Torthyneum

(93 words)

Author(s): Tausend, Sabine
[German version] (Τορθύνειον; Torthýneion). Town in central Arcadia (Plin. HN 4,22; inscr.: [2]), to the southeast or south bordering Orchomenus [3] and Methydrium [1], recently identified with the remains of Hagia Sotira to the north of Kamenitsa; a prehistoric settlement is nearby on Mount Sakovouni (finds from the Neolithic to the Mycenaean period). Tausend, Sabine Bibliography 1 A. Plassart, Inscriptions d'Orchomène d'Arcadie, in: BCH 39, 1915, 58-60 2 S. Dusanic, Notes épigraphiques sur l'histoire arcadienne, in: BCH 102, 1978, 346-358. R. Hope Simpson, Mycenaean Gr…

Tortoise

(984 words)

Author(s): Hünemörder, Christian (Hamburg) | Klose, Dietrich (Munich)
[German version] [1] Animal (χελώνη/ chelṓnē, ἐμύς/ emýs: Aristot. Hist. an. 5,33, 558a 7-11, cf. Arr. Ind. 21; Latin testudo, in Plin. HN 9,71 and 166 mus marinus, literally 'sea mouse'). The following are known: 1.) the Hermann's Tortoise, χελώνη (χελών, χελύς, χελύνη) χερσαία/ chelṓnē ( chelṓn, chelýs, chelýnē) chersaía; 2.) the very similar Spur-Thighed Tortoise, χ. ὄρειος ( ch. óreios) in Ael. Nat. 14,17 and Plin. HN 9,38: chersinae; 3.) the Pond Terrapin, ἐμύς ( emýs) or χ. λιμναία ( ch. limnaía); 4.) the Loggerhead Sea-Turtle, Thalassochelys caretta, χ. θαλαττία ( ch. thalattía) …

Torture

(809 words)

Author(s): Schiemann, Gottfried (Tübingen)
[German version] A. Historical foundations In a legal history sense, torture in Antiquity can be understood primarily as a means for eliciting evidence. Furthermore, torture occurs as a(n additional) punishment. The origins of the legally recognized use of torture is obscure. In the Babylonian law Code of Hammurabi (Cuneiform, legal texts in), for instance, there is no mention of torture at all [1]. By contrast, it was widespread in Greece. The Greek expression for the use of torture, βασανίζειν ( basanízein) is probably a loanword from the Orient, however, so that torture …

Torus

(137 words)

Author(s): Hurschmann, Rolf (Hamburg)
[German version] Latin term (Greek τύλη/ týlē; τυλεῖον/ tyleîon) for anything raised or bulge-like, such as the convex circular parts of an Ionic column base (Column [II B 3] with ill.; the term entered mediaeval and modern architectural terminology in the form ( torus) usual in Vitr. De arch. 3,5,2-3), the calloused skin of the neck and shoulders of a load carrier (Aristoph. Ach. 860; 954: týlē) or the bulging of animals' muscles (Plin. HN 18,78: torus ). Týlē was also the word for cushions on klinai and furniture for sitting on (Sappho fr. 46 Lobel/Page; Diod. Sic. 13,84,5…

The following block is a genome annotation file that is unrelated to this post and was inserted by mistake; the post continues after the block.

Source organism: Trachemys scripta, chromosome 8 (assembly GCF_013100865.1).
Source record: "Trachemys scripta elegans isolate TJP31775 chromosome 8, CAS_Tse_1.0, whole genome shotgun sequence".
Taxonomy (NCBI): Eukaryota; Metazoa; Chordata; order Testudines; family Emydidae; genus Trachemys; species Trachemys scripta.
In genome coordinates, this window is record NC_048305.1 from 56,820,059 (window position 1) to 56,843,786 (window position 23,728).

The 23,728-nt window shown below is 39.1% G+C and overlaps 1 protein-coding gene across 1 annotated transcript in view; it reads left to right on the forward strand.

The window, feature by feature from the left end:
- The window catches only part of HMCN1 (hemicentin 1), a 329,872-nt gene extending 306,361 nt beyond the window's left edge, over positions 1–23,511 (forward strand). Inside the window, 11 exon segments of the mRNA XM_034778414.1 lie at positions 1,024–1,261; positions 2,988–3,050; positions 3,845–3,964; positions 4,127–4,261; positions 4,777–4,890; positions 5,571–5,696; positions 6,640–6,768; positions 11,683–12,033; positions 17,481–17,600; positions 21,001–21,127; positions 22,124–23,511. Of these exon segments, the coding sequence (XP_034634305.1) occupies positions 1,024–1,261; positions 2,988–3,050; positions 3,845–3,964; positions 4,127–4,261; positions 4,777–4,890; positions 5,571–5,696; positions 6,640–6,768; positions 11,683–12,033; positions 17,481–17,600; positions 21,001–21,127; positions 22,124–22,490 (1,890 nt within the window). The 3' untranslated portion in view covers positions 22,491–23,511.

Torybea

(75 words)

Author(s): Strauch, Daniel (Berlin)
[German version] This item can be found on the following maps: Acarnanians, Acarnania (Τορύβεια/ Torýbeia, Τύρβειον/ Týrbeion). City in the interior of Acarnania (Acarnanes) above modern Komboti, mentioned only in a few lists of theorodokoi (cf. IG IV2 1, 95, 18; FdD III 3, 203). The city was systematically laid out in the 4th cent. BC (orthogonal streets, insulae; Insula ). Strauch, Daniel (Berlin) Bibliography Pritchett 8, 104-108  D. Strauch, Römische Politik und griechische Tradition, 1996, 305 f.

Toscanos

(333 words)

Author(s): Niemeyer, Hans Georg (Hamburg)
[German version] This item can be found on the following maps: Colonization (Μαινάκη/ Mainákē?; Lat. M(a)enaca, Maenoba?). Modern name of a Phoenician settlement to the west of Torre del Mar (province of Málaga in Spain) at the mouth of the Río de Vélez, with a protected harbour; a pass leads into the highlands and the mining regions around Jaén. Excavations (1964-1986) discovered a trading post founded c. 730 BC by the Phoenicians. The settlement, which flourished in the 7th cent., extended to the Cerro del Peñón (94 m) to the west, where at a moderate elevat…

Totila

(405 words)

Author(s): Lütkenhaus, Werner (Marl)
[German version] (Τωτίλας/ Tōtílas; alternate name Baduila, e.g. Iord. De summa temporum vel origine actibusque gentis Romanorum 380; [1. 458]). King of the Goths AD 541-552, nephew of Hildebald (Ostrogothic king 540/541), great-nephew of the Visigothic king Theudis. He commanded the Gothic troops in Tarvisium when his uncle was murdered. When Erarich's rule caused discontent among the Ostrogoths, T. decided to succeed his uncle despite negotiations with Byzantium (Procop. Goth. 3,2). In 542, he re-engaged in the war against Byzantium during the absence of Belisarius ( ibid. 3…

Tougeni

(137 words)

Author(s): Wiegels, Rainer (Osnabrück)
[German version] (Τωϋγενοί/ Tōÿgenoí). Sub-tribe of the Helvetii, affiliated with the Cimbri on the westward migration (Poseid. FGrH 87 F 31,2). According to Str. 4,1,8 Marius [I 1] fought against the T. and the Ambrones; but since, besides the Cimbri and the Ambrones, Plut. Marius 15,6 mentions the Teutoni as opponents of Marius at Aquae [III 5] Sextiae in 102 BC, Strabo may have confused the T. with the Teutoni [1. 145-157]. Identification of the T. with the Teutoni [1; 3. 356 f.; 4. 300-309, 455-459], however, is fundamentally unlikely [2; 5; 6. 20810]. Wiegels, Rainer (Osna…

Tourism

(6 words)

see Travels II. E.

Tourism

(4,392 words)

Author(s): Büttner, Nils
Büttner, Nils A. Introduction (CT) [German version] 1. Terminological History (CT) A typical theoretical definition calls tourism "those relationships and phenomena which accrue from a journey and a sojourn for the visitor to a locality, provided that no residence is founded by the sojourn and that no employment is connected with it" [33. 270]. The French word tour (m.), derived from the Greek tornos ('tool for drawing a circle'; 'that which is turned') by way of the mediaeval Latin tornum, established itself in the 17th cent. as denoting a circular or round trip [19]. At the same time, To…